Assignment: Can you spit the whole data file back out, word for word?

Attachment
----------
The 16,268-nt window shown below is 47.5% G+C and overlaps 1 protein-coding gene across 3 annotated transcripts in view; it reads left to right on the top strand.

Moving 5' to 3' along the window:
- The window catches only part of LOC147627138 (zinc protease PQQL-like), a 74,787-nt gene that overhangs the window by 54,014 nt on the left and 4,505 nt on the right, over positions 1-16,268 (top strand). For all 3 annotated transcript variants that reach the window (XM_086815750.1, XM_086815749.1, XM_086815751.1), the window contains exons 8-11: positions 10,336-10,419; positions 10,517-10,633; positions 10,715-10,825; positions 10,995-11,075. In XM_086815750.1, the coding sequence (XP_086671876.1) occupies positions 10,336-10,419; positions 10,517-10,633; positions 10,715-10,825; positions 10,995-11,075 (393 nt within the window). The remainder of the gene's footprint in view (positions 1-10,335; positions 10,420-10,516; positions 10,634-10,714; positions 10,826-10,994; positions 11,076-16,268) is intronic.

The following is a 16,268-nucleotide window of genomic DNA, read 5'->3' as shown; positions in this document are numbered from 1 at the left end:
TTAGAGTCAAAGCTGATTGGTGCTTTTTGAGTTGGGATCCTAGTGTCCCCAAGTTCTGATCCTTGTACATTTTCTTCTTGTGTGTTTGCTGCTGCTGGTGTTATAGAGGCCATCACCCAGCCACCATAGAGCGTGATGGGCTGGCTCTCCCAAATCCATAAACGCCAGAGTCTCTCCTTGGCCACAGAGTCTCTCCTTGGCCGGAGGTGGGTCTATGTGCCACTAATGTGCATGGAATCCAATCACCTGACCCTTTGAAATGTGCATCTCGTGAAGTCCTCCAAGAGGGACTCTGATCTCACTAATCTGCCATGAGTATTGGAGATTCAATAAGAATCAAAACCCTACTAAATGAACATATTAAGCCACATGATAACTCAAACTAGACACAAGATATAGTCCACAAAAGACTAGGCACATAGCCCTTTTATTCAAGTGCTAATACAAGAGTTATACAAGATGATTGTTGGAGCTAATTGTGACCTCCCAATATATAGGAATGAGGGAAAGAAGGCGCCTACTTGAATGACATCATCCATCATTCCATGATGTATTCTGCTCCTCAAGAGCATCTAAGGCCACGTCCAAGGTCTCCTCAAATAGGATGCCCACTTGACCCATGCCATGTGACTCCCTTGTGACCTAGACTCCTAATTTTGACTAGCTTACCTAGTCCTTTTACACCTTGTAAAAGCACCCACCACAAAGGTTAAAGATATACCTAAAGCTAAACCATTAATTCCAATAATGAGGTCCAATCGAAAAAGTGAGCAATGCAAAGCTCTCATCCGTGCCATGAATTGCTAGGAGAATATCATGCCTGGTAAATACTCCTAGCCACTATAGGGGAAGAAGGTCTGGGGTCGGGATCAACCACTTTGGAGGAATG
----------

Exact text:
The 16,268-nt window shown below is 47.5% G+C and overlaps 1 protein-coding gene across 3 annotated transcripts in view; it reads left to right on the top strand.

Moving 5' to 3' along the window:
- The window catches only part of LOC147627138 (zinc protease PQQL-like), a 74,787-nt gene that overhangs the window by 54,014 nt on the left and 4,505 nt on the right, over positions 1-16,268 (top strand). For all 3 annotated transcript variants that reach the window (XM_086815750.1, XM_086815749.1, XM_086815751.1), the window contains exons 8-11: positions 10,336-10,419; positions 10,517-10,633; positions 10,715-10,825; positions 10,995-11,075. In XM_086815750.1, the coding sequence (XP_086671876.1) occupies positions 10,336-10,419; positions 10,517-10,633; positions 10,715-10,825; positions 10,995-11,075 (393 nt within the window). The remainder of the gene's footprint in view (positions 1-10,335; positions 10,420-10,516; positions 10,634-10,714; positions 10,826-10,994; positions 11,076-16,268) is intronic.

The following is a 16,268-nucleotide window of genomic DNA, read 5'->3' as shown; positions in this document are numbered from 1 at the left end:
TTAGAGTCAAAGCTGATTGGTGCTTTTTGAGTTGGGATCCTAGTGTCCCCAAGTTCTGATCCTTGTACATTTTCTTCTTGTGTGTTTGCTGCTGCTGGTGTTATAGAGGCCATCACCCAGCCACCATAGAGCGTGATGGGCTGGCTCTCCCAAATCCATAAACGCCAGAGTCTCTCCTTGGCCACAGAGTCTCTCCTTGGCCGGAGGTGGGTCTATGTGCCACTAATGTGCATGGAATCCAATCACCTGACCCTTTGAAATGTGCATCTCGTGAAGTCCTCCAAGAGGGACTCTGATCTCACTAATCTGCCATGAGTATTGGAGATTCAATAAGAATCAAAACCCTACTAAATGAACATATTAAGCCACATGATAACTCAAACTAGACACAAGATATAGTCCACAAAAGACTAGGCACATAGCCCTTTTATTCAAGTGCTAATACAAGAGTTATACAAGATGATTGTTGGAGCTAATTGTGACCTCCCAATATATAGGAATGAGGGAAAGAAGGCGCCTACTTGAATGACATCATCCATCATTCCATGATGTATTCTGCTCCTCAAGAGCATCTAAGGCCACGTCCAAGGTCTCCTCAAATAGGATGCCCACTTGACCCATGCCATGTGACTCCCTTGTGACCTAGACTCCTAATTTTGACTAGCTTACCTAGTCCTTTTACACCTTGTAAAAGCACCCACCACAAAGGTTAAAGATATACCTAAAGCTAAACCATTAATTCCAATAATGAGGTCCAATCGAAAAAGTGAGCAATGCAAAGCTCTCATCCGTGCCATGAATTGCTAGGAGAATATCATGCCTGGTAAATACTCCTAGCCACTATAGGGGAAGAAGGTCTGGGGTCGGGATCAACCACTTTGGAGGAATG